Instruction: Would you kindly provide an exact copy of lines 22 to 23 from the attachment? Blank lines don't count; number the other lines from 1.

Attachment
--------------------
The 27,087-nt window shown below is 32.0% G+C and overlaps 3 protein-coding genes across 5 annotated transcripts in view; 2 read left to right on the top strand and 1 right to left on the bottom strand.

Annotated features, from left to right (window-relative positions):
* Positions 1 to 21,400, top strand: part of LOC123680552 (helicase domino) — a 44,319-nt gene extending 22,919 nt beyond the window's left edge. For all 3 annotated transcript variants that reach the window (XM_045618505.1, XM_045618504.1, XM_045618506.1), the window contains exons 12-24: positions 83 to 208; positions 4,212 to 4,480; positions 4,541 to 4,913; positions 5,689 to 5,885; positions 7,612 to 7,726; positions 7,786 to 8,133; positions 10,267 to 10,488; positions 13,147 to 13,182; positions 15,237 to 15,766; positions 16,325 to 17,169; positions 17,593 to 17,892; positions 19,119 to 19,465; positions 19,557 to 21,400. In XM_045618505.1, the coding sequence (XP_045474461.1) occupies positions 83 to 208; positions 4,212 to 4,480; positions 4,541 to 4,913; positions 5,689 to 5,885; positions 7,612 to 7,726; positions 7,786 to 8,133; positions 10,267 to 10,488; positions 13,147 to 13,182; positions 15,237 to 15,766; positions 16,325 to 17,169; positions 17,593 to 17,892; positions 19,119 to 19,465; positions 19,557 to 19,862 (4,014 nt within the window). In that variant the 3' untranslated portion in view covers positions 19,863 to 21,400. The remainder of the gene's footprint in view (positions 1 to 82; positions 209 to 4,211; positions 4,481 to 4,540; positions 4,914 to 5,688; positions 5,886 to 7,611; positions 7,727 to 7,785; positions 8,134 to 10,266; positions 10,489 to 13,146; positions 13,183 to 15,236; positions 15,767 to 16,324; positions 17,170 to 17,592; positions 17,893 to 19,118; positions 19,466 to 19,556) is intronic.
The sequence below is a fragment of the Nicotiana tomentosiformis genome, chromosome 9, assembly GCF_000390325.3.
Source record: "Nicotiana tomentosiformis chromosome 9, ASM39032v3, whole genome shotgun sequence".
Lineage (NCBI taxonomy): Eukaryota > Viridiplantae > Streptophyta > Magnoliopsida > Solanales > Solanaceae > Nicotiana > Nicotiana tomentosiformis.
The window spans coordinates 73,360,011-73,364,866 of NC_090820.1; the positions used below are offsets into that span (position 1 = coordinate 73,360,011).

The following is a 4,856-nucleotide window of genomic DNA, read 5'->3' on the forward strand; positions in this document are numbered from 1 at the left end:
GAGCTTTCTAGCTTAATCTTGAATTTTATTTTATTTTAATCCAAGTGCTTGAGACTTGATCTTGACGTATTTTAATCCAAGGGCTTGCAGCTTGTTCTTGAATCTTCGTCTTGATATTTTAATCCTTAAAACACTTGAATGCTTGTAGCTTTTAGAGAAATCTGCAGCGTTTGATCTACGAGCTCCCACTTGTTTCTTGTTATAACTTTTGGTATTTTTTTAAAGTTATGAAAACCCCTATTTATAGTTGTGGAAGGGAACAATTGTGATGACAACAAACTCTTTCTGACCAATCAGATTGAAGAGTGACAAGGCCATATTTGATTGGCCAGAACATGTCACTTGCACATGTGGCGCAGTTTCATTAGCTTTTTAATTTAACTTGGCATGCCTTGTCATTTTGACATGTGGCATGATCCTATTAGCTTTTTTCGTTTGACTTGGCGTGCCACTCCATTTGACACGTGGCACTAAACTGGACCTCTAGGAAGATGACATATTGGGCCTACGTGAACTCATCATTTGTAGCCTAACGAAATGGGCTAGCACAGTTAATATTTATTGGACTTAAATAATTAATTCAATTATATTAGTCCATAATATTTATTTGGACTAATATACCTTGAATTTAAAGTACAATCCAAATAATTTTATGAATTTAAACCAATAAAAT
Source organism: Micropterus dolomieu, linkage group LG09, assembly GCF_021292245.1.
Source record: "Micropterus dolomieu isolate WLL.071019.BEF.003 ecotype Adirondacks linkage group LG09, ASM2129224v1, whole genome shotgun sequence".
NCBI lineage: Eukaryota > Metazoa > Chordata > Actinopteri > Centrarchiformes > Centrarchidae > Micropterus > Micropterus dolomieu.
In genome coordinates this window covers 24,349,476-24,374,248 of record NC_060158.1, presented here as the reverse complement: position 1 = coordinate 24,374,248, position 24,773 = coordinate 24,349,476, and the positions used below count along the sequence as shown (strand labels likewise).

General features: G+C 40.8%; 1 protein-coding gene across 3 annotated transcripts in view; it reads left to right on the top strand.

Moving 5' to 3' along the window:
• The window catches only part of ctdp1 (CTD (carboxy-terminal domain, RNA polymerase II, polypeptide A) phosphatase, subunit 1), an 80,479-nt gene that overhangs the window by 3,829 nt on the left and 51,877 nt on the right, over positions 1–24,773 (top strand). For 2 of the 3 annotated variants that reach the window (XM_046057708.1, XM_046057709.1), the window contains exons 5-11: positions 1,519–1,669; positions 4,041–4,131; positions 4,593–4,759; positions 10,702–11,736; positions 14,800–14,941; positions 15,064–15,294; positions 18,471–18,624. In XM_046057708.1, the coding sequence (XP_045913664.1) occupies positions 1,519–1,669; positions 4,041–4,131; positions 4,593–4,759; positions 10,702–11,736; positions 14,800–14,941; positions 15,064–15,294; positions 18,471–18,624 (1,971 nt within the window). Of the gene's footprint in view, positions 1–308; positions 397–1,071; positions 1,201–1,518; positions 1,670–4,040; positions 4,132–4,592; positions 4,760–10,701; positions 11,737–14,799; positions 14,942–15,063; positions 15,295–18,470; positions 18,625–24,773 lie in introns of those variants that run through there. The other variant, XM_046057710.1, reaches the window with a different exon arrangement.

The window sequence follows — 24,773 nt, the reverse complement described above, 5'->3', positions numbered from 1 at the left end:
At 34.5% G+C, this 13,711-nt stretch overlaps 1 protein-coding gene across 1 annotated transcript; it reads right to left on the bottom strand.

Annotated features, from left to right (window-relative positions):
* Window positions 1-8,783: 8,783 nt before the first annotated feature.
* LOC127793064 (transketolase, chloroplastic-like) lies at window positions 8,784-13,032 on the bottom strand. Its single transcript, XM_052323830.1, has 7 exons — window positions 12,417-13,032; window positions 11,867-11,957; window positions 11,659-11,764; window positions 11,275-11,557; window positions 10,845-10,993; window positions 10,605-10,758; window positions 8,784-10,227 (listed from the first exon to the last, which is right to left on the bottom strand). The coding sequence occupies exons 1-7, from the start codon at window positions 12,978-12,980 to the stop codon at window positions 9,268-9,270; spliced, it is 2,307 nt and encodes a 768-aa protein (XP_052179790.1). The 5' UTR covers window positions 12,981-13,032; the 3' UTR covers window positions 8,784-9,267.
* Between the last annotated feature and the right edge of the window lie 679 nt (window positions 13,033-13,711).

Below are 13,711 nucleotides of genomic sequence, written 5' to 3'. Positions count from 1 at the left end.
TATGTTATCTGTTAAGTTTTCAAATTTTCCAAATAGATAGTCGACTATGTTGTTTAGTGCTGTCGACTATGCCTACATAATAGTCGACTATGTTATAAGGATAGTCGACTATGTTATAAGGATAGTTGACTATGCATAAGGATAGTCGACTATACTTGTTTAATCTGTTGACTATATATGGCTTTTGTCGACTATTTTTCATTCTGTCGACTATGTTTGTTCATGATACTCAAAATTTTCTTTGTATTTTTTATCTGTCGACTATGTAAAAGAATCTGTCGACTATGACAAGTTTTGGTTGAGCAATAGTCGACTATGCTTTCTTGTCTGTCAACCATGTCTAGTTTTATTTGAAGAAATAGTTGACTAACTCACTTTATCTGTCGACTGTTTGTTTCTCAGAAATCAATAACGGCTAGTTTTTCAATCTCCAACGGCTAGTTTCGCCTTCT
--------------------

* Between the last annotated feature and the right edge of the window lie 679 nt (window positions 13,033-13,711).

Below are 13,711 nucleotides of genomic sequence, written 5' to 3'. Positions count from 1 at the left end.